17. @Jacob Aagaard
    Thank you for your reply of October 3rd, 2019 (re Levenfish book).

    You commented: “Some of your suggestions I find to be overkill and some of them would require a lot of work for limited reward.”
    I found myself rather at sea with the Contents page. I needed to check a couple of the events to confirm which ones they were, and needed to check most of them to establish dates. I felt my suggestions simply addressed these issues and were not ‘overkill’, but perhaps this is a matter of taste.

    As for ‘some of them would require a lot of work for limited reward’, I presume you are here referring to my suggestion to include all the crosstables, not just some of them. Hmmm!?, I didn’t think it would be all that much work… so I decided to try doing it myself! I cover this in my next post.

  18. My copy of Soviet Outcast arrived today, and it looks a brilliant book. Some of the classic titles have been a little bit controversial because of overlaps with previous books. (My view this is perfectly fine, as long as made clear at offset, has they have been recently.) This book from Levenfish hasn’t been translated in english before, plus has additional annotated games, and biographical information. My first interest will be the 1939 drawn match with Botvinnik

  19. Merry Xmas to everyone and as is traditional here is my Xmas wish list.
    1. Opening….Spanish as white
    2. Improvement… endgame themes but a level on Fromm 100 endgames you should know
    3. Practical guide to training…producing material in chess base, developing openings etc
    Thanks and best wishes to all the QC staff and blog readers for 2020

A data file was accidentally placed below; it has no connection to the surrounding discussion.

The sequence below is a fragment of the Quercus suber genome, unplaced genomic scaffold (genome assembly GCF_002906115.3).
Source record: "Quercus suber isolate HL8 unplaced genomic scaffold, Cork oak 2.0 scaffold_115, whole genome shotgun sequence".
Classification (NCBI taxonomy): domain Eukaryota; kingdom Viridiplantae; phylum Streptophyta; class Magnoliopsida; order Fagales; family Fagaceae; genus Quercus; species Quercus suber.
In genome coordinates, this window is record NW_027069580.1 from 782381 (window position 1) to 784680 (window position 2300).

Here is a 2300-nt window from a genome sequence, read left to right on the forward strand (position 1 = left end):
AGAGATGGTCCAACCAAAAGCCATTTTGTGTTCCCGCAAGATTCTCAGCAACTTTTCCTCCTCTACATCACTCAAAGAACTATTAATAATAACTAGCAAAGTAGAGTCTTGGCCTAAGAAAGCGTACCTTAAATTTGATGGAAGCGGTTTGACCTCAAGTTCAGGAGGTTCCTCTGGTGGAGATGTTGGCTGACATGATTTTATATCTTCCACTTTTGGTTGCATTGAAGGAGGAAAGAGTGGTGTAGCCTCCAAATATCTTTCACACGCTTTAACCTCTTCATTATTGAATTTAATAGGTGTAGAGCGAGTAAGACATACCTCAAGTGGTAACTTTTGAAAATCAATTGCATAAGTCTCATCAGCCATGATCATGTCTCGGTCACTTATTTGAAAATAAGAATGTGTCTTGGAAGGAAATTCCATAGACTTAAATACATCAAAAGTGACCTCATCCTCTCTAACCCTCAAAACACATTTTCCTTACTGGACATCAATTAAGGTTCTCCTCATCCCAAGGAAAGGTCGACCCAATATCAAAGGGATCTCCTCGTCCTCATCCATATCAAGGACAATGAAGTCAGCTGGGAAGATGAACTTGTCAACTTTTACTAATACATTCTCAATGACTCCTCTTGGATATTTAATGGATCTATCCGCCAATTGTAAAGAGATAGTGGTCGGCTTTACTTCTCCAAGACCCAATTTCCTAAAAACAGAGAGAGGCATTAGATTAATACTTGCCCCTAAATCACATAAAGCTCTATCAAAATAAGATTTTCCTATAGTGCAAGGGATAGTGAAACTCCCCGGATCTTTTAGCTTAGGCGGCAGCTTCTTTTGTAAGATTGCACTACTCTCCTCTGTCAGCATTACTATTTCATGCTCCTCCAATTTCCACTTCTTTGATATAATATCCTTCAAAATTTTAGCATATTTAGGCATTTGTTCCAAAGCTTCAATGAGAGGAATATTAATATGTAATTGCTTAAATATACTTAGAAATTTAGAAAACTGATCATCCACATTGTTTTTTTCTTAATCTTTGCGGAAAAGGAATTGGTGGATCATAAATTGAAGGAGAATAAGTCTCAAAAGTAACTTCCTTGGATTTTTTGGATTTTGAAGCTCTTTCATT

20. @JB
    Did you get your wish list for Xmas?

    I got 6 books myself:

    The Secret Life of Bad Bishops (The one I got published by QC)
    Chess Middlegame Strategies, Vol 1
    Chess Calculation Training, Vol 1: Middlegames
    Better Thinking, Better Chess
    French Defense: The Solid Rubinstein Variation (2nd Edition)
    The Modern Samisch

  21. @Jacob Aagaard
    Happy New Year to one and all from Bonnie Scotland!
    My New year’s resolution for 2019 was a limit of one chess book a month which I failed dismally. This 2020 I’m going for the ” one in one out” resolution which is more achievable. I’ve got some real lemons like”Warriors of the Mind” by Ray Keene to get rid of to make room for some lovely new purchases!

  22. Happy new year to you too. I am currently suffering in Winter LA…

    Our 2020 programme is going to go through your collection like a hurricane. We will soon announce it.

  23. Hans-Georg Kleinhenz

    In “The Outcast” Levenfish’s birth date is given as 27th March 1889 (Translator’s note on page 9). Two years earlier Douglas Griffin, the translator, wrote in his very interesting article on Levenfish on his blog: “it now seems clear that he was born on 19th March”.

    Is the date 27th March based on new insights? I could not find it mentioned anywhere else.

  24. Douglas Griffin

    Dear Hans-Georg,

    Thank you for bringing this to my attention. I cannot explain how this date of 27th March appeared in my translation, as published in the book. This later date does appear in Kentler’s article, but it was in fact the date that Levenfish’s birth was registered. I can only apologise for somehow citing this date as Levenfish’s date of birth.

    If there is ever a 2nd edition, I will of course correct this mistake!

    With All Best Wishes,
    Douglas Griffin

  25. Hans-Georg Kleinhenz

    Dear Douglas,
    thank you for the clarification. It is not easy to find Levenfish’s correct birth date since even the English and German version of Wikipedia provide different dates.
    Many thanks also for your great Soviet Chess History blog, which I found during my search.
    Best regards, Hans-Georg Kleinhenz

  26. The very nice blog by Douglas Griffin reminds me that the analysis of games by Levenfish in his tournament book’s, for example Moscow 1936, is very much more detailed than in “Soviet Outcast”. Levenfish seemed to do this deliberately to make the “Outcast” book more accessible to weaker players. The version of tournament book have for “Moscow 1936′ is the translated Cassia Editions one.